Implicit Bias Police Training: What Works?
Authors: Sandra Donnay, Ph.D., Jessica Pugel, B.A., Editors: Cagla Giray, Ph.D. & Erica Floding, M.A
Implicit bias is an unconscious attitude based on one’s experiences and societal exposure to social messages. It is important because people with strong implicit biases may discriminate against target groups even if they do not endorse those stereotypes.
Law enforcement training aimed at reducing police officer biases  has become popular with a growing awareness of implicit bias along with social outrage due to shootings of Black males.
What Does Current Evidence Suggest?
The training has no effect  on police officer behavior related to racially disparate stops, summons, arrests, and use of physical force. Implicit bias training has demonstrated only short-term positive changes in attitudes  and awareness. Some research  suggests that implicit bias trainings in high-stress environments may have larger effects because it better simulates actual job conditions.
Procedural justice  training, an aspect of some implicit bias programs, builds trust between police officers and the communities they serve.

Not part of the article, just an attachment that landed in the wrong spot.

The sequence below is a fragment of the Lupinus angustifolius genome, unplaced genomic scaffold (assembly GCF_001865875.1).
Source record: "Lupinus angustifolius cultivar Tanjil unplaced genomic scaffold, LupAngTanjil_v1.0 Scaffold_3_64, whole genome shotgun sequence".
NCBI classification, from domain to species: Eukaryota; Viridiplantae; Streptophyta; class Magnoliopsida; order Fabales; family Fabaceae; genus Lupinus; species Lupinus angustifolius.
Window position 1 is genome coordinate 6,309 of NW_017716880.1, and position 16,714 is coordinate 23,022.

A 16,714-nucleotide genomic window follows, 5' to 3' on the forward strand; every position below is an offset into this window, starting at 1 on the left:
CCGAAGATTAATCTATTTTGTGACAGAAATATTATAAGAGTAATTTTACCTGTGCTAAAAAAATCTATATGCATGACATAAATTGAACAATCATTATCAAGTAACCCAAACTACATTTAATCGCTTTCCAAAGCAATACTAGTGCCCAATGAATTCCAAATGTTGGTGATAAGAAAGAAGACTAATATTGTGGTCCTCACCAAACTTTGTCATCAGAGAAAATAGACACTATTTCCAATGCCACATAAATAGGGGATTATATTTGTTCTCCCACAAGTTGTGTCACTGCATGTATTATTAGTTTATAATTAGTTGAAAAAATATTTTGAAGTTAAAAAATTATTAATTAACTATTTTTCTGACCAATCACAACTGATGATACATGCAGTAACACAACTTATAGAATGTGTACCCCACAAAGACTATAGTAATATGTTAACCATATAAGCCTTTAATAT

Implicit biases might be affected by one’s surrounding environment. Thus, trainings should be re-conceptualized to include structural or environmental  changes.
Policy Recommendations to Achieve Positive Police Behavior Outcomes
State level revisions in implicit bias training are needed to reduce the adverse impact on minority group members. Trainings must be integrated with structural reforms. For example, policymakers can consider:
Redesigning combative police training programs to shift away from forceful, fear-based police training and expectations, to those grounded in restorative justice and social wellness.
Indeed, these combative police programs are based on those that were used to control the enslaved in America.
Repealing laws leading to the majority of arrests and racial disparities, such as marijuana possession, fare evasion, selling loose cigarettes, loitering, and minor forgery. Evidence  suggests that repealing these laws dramatically reduces police searches of all groups including Blacks. However, racial gaps do persist, emphasizing the enduring nature of environmental inequality effects on individual implicit biases.
Limiting the number of hours police can work may also promote less biased actions because people who are fatigued rely more heavily on stereotypes.
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